Milwaukee Mayor Tom Barrett wants taxpayers to quite literally pay protection money. Dan O’Donnell explains the “firefighters first” strategy Barrett is using to get a sales tax increase passed.
October 16, 2019
Special Guest Perspective by Dan O’Donnell
Say, that’s a real nice police department you got there. Real nice. You know, it’d be a real shame if something happened to it.
Like what? Oh, I don’t know. You just never know when positions might be eliminated or things like that. But that doesn’t have to happen. Just give us more money by letting us raise your taxes and that nice police department you got will be just fine.
Milwaukee Mayor Tom Barrett is sounding an awful lot like The Godfather’s Tom Hagen these days as he tries to pressure both the State Legislature and Milwaukee County voters to approve a sales tax increase next spring.
“If this does not happen, there will be even more cuts to the Milwaukee Police Department next year, which is something that I am trying to avoid,” he told members of the Intergovernmental Cooperation Council.
And, of course, nothing screams “intergovernmental cooperation” quite like Mafia-style threats.
In order for city and county leaders to get the one percent sales tax increase they so desperately want; the Legislature must pass a bill allowing Milwaukee County to put a binding referendum to voters. Naturally, Republicans who control both the State Assembly and Senate are resistant, but are also deeply concerned about Barrett’s planned cuts to police, especially after his most recent city budget eliminates 60 positions.
“My response, essentially, is if you work with me, I can avoid this,” he answered. “This is something I’m trying to avoid.”
Like he said, he doesn’t want to hurt that nice police department of yours, but if you don’t give him his money, he doesn’t have a choice.
This rather noxious form of governmental extortion is part of a well-known strategy known as “firefighters first.” If a government—at any level—wants to raise taxes, it threatens to cut the most vital services and positions (such as firefighters) first.
When facing a budget crunch (invariably of its own making), a local school board will never, say, threaten to cut its district’s five assistant superintendents, seven vice principals, and 13 curriculum coordinators; it will threaten to cut the art program.
The idea is to get the public far too scared to vote against the tax increase. It’s a form of blackmail, and it’s highly effective. School referenda pass regularly because communities are worried that the football team really might not play next season.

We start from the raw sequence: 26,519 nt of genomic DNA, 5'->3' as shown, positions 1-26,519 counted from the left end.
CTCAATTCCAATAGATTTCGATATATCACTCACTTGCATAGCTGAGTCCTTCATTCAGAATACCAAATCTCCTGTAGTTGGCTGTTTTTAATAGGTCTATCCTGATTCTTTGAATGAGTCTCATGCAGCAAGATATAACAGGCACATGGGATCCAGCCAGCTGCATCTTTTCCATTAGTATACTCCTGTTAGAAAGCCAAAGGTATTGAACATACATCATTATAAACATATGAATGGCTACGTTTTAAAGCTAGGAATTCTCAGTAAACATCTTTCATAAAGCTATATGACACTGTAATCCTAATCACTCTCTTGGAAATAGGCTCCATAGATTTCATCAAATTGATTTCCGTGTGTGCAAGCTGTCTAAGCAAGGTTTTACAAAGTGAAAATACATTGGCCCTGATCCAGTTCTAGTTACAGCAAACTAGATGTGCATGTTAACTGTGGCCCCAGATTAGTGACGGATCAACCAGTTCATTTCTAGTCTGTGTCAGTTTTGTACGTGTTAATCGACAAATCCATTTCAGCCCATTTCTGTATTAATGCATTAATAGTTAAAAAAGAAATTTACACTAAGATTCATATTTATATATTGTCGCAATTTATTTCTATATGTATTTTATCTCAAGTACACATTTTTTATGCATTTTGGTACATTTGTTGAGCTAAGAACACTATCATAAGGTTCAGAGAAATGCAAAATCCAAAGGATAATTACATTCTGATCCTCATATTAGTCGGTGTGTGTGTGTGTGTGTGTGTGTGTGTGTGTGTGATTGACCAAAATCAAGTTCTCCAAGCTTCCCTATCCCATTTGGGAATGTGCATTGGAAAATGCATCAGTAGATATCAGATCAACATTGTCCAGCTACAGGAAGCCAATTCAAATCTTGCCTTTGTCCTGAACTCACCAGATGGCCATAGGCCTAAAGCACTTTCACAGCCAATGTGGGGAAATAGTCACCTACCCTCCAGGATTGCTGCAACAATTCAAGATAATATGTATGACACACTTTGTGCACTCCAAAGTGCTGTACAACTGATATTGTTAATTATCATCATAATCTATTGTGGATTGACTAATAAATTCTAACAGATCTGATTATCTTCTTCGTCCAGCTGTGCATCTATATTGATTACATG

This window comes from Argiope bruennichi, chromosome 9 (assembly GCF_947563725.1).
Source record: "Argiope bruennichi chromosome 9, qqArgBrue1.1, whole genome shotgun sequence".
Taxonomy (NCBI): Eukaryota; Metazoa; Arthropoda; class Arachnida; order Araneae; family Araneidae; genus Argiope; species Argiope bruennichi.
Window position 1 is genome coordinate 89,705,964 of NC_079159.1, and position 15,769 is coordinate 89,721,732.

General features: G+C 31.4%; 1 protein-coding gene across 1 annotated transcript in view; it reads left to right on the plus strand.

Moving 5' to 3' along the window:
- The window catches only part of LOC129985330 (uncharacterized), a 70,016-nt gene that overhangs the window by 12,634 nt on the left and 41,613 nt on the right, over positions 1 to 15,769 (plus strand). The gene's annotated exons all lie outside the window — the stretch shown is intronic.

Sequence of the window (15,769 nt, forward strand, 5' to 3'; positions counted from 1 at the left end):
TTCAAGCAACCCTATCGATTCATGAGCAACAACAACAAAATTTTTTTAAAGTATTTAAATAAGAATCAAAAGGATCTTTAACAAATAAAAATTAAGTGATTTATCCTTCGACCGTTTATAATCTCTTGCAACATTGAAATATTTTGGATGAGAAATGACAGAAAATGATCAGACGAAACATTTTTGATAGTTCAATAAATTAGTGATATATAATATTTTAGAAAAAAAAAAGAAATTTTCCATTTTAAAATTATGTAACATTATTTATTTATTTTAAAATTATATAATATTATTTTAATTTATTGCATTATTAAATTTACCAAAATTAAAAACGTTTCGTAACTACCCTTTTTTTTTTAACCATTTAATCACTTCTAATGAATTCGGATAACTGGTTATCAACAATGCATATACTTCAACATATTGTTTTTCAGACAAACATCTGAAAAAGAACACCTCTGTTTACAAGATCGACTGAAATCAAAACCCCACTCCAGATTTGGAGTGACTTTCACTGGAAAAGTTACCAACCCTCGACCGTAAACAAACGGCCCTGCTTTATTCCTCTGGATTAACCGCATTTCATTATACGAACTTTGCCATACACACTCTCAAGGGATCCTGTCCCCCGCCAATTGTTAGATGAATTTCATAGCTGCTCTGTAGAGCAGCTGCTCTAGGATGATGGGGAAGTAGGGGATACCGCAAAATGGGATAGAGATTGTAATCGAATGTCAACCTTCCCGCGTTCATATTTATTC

Barrett, acting less as Milwaukee’s mayor and more as its caporegime, has taken this strategy to a disturbing new depth by actually cutting 60 police positions the city budget he released last month.
Needless to say, Milwaukee is not a city that can afford to lose three percent of its police force. Its crime problem is so out-of-control that Milwaukee now accounts for 51.3% of Wisconsin’s violent crimes and 58.4% of its homicides even though it makes up just 10% of the state’s population.
By threatening even more police cuts unless he gets his sales tax increase, Barrett is quite literally demanding protection money.
And while he claims that he just doesn’t have the money to pay for police officers, the Milwaukee Common Council is in the process of giving final approval to $9 million in loans for a boutique hotel in the inner city that Milwaukee’s comptroller said posed a “significant risk” to taxpayers.
The developer, a politically-connected Democrat, is also a habitual deadbeat. Just two years ago, his wages were garnished after a judgement to pay a debt owed to…the City of Milwaukee.
Yet somehow that same city can’t afford to pay 60 police officers? If it didn’t make $9 million in ridiculous loans, it could pay them each $150,000.
If it wasn’t scrambling to find $1.5 million per year to operate Barrett’s pet streetcar, Milwaukee might be able to protect its citizens without extorting them first.
Barrett, like every government official who employs the “firefighters first” strategy, is smart enough to know that cancelling a $9 million loan to a political crony and admitting defeat and suspending operations on his ridiculous trolley to divert more funds to the Milwaukee Police Department would be wildly popular.
It’s precisely why he would never do it.
In order to secure more public money for government’s pet projects, the public must first believe that government will deprive them of some necessary or extremely popular service. And every government official worth his or her inflated pension knows it.
Need a referendum passed? Threaten to cut the math department. Need a tax increase? Start taking cops off of the most dangerous streets in the state. The people will beg to pay more.
After all, it’s a real nice city they’ve got there. It’d be a shame if something happened to it.